Critical Issues in Assessing Teacher Compensation
January 18, 2012
A recent report by the Heritage Foundation concluded that, on average, public school teachers receive total compensation that is roughly 50 percent higher than what they would receive in private-sector employment. Critics have since attacked the study, making numerous charges of bias and analytical flaws. The Heritage Foundation has recognized these accusations and others, and addresses each one in turn:
- Researchers failed to account for hours of work completed outside of the school day: the authors point out that they did not make assumptions, but instead based their hour figures on reliable, self-reporting among teachers which suggested that the median work week for teachers is 40 hours.
- The study does not take into account how hard teachers work at their jobs: the study did not include quantifiable data for how hard teachers work at their jobs beyond the hours of their work week; however, private school teachers receive 10 percent less in compensation despite working equally as hard, lending credence to the belief that public school teachers receive inflated compensation packages.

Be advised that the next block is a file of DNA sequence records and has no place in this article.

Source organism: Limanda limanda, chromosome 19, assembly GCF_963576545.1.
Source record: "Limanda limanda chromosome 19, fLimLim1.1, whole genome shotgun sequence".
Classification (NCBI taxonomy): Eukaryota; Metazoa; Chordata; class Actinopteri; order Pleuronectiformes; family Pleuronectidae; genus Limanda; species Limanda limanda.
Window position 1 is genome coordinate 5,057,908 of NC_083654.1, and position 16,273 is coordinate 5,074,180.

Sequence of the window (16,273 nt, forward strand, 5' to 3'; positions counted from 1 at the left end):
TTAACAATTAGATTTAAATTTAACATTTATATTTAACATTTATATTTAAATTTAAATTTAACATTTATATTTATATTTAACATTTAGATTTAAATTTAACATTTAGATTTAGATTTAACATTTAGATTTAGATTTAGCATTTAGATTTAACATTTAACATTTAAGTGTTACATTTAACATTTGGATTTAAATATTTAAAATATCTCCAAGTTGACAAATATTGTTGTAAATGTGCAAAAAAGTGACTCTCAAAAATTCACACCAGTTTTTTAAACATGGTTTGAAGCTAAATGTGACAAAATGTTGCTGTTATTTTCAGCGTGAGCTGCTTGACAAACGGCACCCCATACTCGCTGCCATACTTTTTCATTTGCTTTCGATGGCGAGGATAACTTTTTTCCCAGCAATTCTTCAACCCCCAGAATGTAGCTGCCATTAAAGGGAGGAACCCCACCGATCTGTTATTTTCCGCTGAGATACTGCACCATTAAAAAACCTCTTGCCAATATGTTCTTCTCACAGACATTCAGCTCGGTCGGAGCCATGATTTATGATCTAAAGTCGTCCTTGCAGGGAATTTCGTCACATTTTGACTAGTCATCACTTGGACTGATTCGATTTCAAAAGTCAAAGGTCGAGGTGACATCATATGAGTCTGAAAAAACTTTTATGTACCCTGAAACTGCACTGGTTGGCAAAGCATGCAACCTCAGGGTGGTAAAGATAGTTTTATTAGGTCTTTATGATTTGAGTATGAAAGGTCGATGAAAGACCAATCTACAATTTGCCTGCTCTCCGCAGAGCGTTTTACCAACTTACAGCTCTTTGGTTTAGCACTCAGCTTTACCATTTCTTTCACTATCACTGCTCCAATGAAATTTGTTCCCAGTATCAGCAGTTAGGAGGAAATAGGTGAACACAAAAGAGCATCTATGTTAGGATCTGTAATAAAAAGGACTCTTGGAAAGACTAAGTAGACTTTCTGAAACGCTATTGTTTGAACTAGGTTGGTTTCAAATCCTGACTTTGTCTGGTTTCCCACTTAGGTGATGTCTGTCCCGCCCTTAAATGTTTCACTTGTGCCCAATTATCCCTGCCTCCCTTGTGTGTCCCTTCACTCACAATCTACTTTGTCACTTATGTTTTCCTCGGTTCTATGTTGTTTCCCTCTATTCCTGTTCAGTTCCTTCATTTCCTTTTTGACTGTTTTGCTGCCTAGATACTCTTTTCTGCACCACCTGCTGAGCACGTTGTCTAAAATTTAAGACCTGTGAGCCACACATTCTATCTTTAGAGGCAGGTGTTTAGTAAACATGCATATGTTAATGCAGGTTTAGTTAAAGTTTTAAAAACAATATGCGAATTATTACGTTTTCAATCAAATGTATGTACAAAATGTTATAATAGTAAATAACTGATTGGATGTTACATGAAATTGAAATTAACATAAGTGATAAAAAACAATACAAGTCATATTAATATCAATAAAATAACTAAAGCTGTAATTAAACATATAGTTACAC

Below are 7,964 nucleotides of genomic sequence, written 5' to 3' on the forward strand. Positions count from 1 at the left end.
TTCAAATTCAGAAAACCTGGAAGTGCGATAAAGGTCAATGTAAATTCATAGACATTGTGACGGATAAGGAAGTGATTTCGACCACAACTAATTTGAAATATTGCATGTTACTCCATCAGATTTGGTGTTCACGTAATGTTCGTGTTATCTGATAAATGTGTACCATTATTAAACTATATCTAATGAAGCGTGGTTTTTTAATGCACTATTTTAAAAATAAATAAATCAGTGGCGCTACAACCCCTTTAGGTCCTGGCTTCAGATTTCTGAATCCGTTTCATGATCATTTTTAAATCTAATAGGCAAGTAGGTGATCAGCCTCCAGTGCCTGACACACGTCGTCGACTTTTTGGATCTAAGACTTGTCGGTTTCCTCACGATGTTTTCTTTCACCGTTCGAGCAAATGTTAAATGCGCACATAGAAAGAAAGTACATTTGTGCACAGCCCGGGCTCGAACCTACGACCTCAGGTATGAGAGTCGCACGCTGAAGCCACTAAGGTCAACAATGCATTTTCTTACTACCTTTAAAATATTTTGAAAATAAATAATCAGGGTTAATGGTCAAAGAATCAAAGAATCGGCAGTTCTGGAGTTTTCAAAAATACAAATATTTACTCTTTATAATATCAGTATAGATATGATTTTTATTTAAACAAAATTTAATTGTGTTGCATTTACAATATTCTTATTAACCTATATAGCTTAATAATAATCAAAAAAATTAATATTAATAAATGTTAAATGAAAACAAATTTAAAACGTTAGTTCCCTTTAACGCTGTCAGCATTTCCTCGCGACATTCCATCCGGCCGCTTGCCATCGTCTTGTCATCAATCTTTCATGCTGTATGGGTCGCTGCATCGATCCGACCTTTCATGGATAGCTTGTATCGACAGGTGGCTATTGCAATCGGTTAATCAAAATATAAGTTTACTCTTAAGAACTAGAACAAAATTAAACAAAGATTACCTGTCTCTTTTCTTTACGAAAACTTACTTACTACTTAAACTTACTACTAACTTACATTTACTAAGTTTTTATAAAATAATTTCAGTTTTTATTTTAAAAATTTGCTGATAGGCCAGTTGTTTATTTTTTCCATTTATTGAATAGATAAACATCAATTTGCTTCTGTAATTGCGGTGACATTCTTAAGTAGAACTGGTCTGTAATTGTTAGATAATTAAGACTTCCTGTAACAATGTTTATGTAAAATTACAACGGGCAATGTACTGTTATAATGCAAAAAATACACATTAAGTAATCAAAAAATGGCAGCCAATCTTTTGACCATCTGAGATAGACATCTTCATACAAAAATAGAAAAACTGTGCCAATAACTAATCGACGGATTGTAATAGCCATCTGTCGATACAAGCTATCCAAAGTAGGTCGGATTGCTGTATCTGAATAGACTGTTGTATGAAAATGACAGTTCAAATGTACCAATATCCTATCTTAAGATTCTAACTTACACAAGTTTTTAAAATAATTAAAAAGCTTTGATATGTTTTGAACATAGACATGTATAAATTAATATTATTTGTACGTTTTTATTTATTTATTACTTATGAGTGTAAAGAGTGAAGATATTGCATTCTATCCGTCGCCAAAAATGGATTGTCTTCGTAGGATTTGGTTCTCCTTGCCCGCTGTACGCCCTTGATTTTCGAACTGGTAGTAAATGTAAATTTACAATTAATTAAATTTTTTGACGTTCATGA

- Teachers pay for many supplies out of their own pocket: teachers do in fact pay for some classroom materials with their own money. Nevertheless, many private sector workers pay for business-related items out of their own pockets as well. Furthermore, the government provides a $250 deductible for classroom materials.
- Researchers should not have included a benefit of job security, as many teachers have been laid off recently: despite tighter budgets, public school teachers were still only half as likely as other white-collar workers to be laid off in the last five years.
- Teachers should be paid more so that we can attract better teachers: studies show that it is not below-market salaries that ostracize high-quality teachers, but hiring practices that ignore important qualifications such as college grade point averages and specialized degrees.
Source: Jason Richwine and Andrew Biggs, "Critical Issues in Assessing Teacher Compensation," Heritage Foundation, January 10, 2012.
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